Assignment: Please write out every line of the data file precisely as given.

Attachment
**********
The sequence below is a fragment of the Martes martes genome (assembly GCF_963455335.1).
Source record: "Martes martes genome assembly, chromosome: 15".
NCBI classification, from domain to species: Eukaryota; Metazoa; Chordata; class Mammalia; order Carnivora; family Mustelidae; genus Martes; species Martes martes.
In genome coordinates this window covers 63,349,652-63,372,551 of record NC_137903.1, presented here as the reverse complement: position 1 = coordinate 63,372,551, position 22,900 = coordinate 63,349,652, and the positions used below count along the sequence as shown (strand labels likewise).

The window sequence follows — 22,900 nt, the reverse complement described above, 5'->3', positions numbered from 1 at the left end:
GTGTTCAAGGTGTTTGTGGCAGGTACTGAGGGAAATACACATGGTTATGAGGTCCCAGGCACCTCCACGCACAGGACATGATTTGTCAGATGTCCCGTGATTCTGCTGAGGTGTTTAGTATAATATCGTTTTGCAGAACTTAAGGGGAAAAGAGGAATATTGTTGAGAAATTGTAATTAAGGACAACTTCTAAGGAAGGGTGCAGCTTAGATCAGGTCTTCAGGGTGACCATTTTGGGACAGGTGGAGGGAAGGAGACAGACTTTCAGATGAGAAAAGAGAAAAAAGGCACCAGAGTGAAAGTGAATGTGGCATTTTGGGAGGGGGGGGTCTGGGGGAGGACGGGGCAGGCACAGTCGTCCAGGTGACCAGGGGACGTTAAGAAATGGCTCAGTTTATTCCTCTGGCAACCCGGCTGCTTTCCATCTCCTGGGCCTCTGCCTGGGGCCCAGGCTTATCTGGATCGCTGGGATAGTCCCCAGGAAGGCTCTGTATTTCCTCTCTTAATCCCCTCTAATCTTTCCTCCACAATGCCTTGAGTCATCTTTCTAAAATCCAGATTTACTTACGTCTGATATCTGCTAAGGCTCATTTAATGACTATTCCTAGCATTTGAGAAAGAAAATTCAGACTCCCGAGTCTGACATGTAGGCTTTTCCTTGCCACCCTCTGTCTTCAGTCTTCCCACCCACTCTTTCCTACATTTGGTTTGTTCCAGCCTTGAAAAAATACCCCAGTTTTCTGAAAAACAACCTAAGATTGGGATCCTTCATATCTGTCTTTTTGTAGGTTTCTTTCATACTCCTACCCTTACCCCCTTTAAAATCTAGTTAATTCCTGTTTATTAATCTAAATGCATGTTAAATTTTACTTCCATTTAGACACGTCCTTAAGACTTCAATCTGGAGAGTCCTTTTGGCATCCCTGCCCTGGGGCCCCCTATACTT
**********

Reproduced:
The sequence below is a fragment of the Martes martes genome (assembly GCF_963455335.1).
Source record: "Martes martes genome assembly, chromosome: 15".
NCBI classification, from domain to species: Eukaryota; Metazoa; Chordata; class Mammalia; order Carnivora; family Mustelidae; genus Martes; species Martes martes.
In genome coordinates this window covers 63,349,652-63,372,551 of record NC_137903.1, presented here as the reverse complement: position 1 = coordinate 63,372,551, position 22,900 = coordinate 63,349,652, and the positions used below count along the sequence as shown (strand labels likewise).

The window sequence follows — 22,900 nt, the reverse complement described above, 5'->3', positions numbered from 1 at the left end:
GTGTTCAAGGTGTTTGTGGCAGGTACTGAGGGAAATACACATGGTTATGAGGTCCCAGGCACCTCCACGCACAGGACATGATTTGTCAGATGTCCCGTGATTCTGCTGAGGTGTTTAGTATAATATCGTTTTGCAGAACTTAAGGGGAAAAGAGGAATATTGTTGAGAAATTGTAATTAAGGACAACTTCTAAGGAAGGGTGCAGCTTAGATCAGGTCTTCAGGGTGACCATTTTGGGACAGGTGGAGGGAAGGAGACAGACTTTCAGATGAGAAAAGAGAAAAAAGGCACCAGAGTGAAAGTGAATGTGGCATTTTGGGAGGGGGGGGTCTGGGGGAGGACGGGGCAGGCACAGTCGTCCAGGTGACCAGGGGACGTTAAGAAATGGCTCAGTTTATTCCTCTGGCAACCCGGCTGCTTTCCATCTCCTGGGCCTCTGCCTGGGGCCCAGGCTTATCTGGATCGCTGGGATAGTCCCCAGGAAGGCTCTGTATTTCCTCTCTTAATCCCCTCTAATCTTTCCTCCACAATGCCTTGAGTCATCTTTCTAAAATCCAGATTTACTTACGTCTGATATCTGCTAAGGCTCATTTAATGACTATTCCTAGCATTTGAGAAAGAAAATTCAGACTCCCGAGTCTGACATGTAGGCTTTTCCTTGCCACCCTCTGTCTTCAGTCTTCCCACCCACTCTTTCCTACATTTGGTTTGTTCCAGCCTTGAAAAAATACCCCAGTTTTCTGAAAAACAACCTAAGATTGGGATCCTTCATATCTGTCTTTTTGTAGGTTTCTTTCATACTCCTACCCTTACCCCCTTTAAAATCTAGTTAATTCCTGTTTATTAATCTAAATGCATGTTAAATTTTACTTCCATTTAGACACGTCCTTAAGACTTCAATCTGGAGAGTCCTTTTGGCATCCCTGCCCTGGGGCCCCCTATACTT